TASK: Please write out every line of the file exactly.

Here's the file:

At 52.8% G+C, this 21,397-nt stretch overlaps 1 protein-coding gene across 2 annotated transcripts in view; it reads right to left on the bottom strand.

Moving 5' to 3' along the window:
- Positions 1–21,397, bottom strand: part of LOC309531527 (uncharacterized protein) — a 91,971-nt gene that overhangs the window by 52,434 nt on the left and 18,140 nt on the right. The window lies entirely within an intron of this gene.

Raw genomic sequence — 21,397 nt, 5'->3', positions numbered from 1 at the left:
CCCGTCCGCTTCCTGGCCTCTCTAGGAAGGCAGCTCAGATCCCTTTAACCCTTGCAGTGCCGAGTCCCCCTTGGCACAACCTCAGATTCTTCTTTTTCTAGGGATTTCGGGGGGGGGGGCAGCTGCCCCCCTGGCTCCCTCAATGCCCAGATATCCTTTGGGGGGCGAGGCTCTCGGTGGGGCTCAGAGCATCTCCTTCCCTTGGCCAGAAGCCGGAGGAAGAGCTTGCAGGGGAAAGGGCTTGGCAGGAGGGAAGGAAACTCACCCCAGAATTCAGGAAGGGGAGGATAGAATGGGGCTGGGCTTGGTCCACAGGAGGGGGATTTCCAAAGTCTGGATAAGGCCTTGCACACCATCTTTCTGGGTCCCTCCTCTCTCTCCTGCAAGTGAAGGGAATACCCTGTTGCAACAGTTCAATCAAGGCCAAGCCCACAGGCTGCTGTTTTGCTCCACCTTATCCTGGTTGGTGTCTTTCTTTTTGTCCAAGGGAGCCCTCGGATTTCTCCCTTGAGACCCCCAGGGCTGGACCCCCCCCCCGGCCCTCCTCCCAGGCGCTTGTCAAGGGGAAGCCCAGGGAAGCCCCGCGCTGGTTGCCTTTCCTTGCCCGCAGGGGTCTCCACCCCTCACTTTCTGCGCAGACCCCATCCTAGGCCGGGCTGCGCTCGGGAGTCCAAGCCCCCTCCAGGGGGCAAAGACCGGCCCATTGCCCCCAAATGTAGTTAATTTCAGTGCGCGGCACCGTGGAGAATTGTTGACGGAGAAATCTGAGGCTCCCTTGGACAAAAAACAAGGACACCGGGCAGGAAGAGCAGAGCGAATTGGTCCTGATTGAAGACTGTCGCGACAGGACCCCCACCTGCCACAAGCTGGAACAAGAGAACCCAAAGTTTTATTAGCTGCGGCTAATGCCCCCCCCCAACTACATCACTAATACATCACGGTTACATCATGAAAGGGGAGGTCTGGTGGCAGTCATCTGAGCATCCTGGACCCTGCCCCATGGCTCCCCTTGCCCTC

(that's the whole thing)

At 52.8% G+C, this 21,397-nt stretch overlaps 1 protein-coding gene across 2 annotated transcripts in view; it reads right to left on the bottom strand.

Moving 5' to 3' along the window:
- Positions 1–21,397, bottom strand: part of LOC309531527 (uncharacterized protein) — a 91,971-nt gene that overhangs the window by 52,434 nt on the left and 18,140 nt on the right. The window lies entirely within an intron of this gene.

Raw genomic sequence — 21,397 nt, 5'->3', positions numbered from 1 at the left:
CCCGTCCGCTTCCTGGCCTCTCTAGGAAGGCAGCTCAGATCCCTTTAACCCTTGCAGTGCCGAGTCCCCCTTGGCACAACCTCAGATTCTTCTTTTTCTAGGGATTTCGGGGGGGGGGGCAGCTGCCCCCCTGGCTCCCTCAATGCCCAGATATCCTTTGGGGGGCGAGGCTCTCGGTGGGGCTCAGAGCATCTCCTTCCCTTGGCCAGAAGCCGGAGGAAGAGCTTGCAGGGGAAAGGGCTTGGCAGGAGGGAAGGAAACTCACCCCAGAATTCAGGAAGGGGAGGATAGAATGGGGCTGGGCTTGGTCCACAGGAGGGGGATTTCCAAAGTCTGGATAAGGCCTTGCACACCATCTTTCTGGGTCCCTCCTCTCTCTCCTGCAAGTGAAGGGAATACCCTGTTGCAACAGTTCAATCAAGGCCAAGCCCACAGGCTGCTGTTTTGCTCCACCTTATCCTGGTTGGTGTCTTTCTTTTTGTCCAAGGGAGCCCTCGGATTTCTCCCTTGAGACCCCCAGGGCTGGACCCCCCCCCCGGCCCTCCTCCCAGGCGCTTGTCAAGGGGAAGCCCAGGGAAGCCCCGCGCTGGTTGCCTTTCCTTGCCCGCAGGGGTCTCCACCCCTCACTTTCTGCGCAGACCCCATCCTAGGCCGGGCTGCGCTCGGGAGTCCAAGCCCCCTCCAGGGGGCAAAGACCGGCCCATTGCCCCCAAATGTAGTTAATTTCAGTGCGCGGCACCGTGGAGAATTGTTGACGGAGAAATCTGAGGCTCCCTTGGACAAAAAACAAGGACACCGGGCAGGAAGAGCAGAGCGAATTGGTCCTGATTGAAGACTGTCGCGACAGGACCCCCACCTGCCACAAGCTGGAACAAGAGAACCCAAAGTTTTATTAGCTGCGGCTAATGCCCCCCCCCAACTACATCACTAATACATCACGGTTACATCATGAAAGGGGAGGTCTGGTGGCAGTCATCTGAGCATCCTGGACCCTGCCCCATGGCTCCCCTTGCCCTC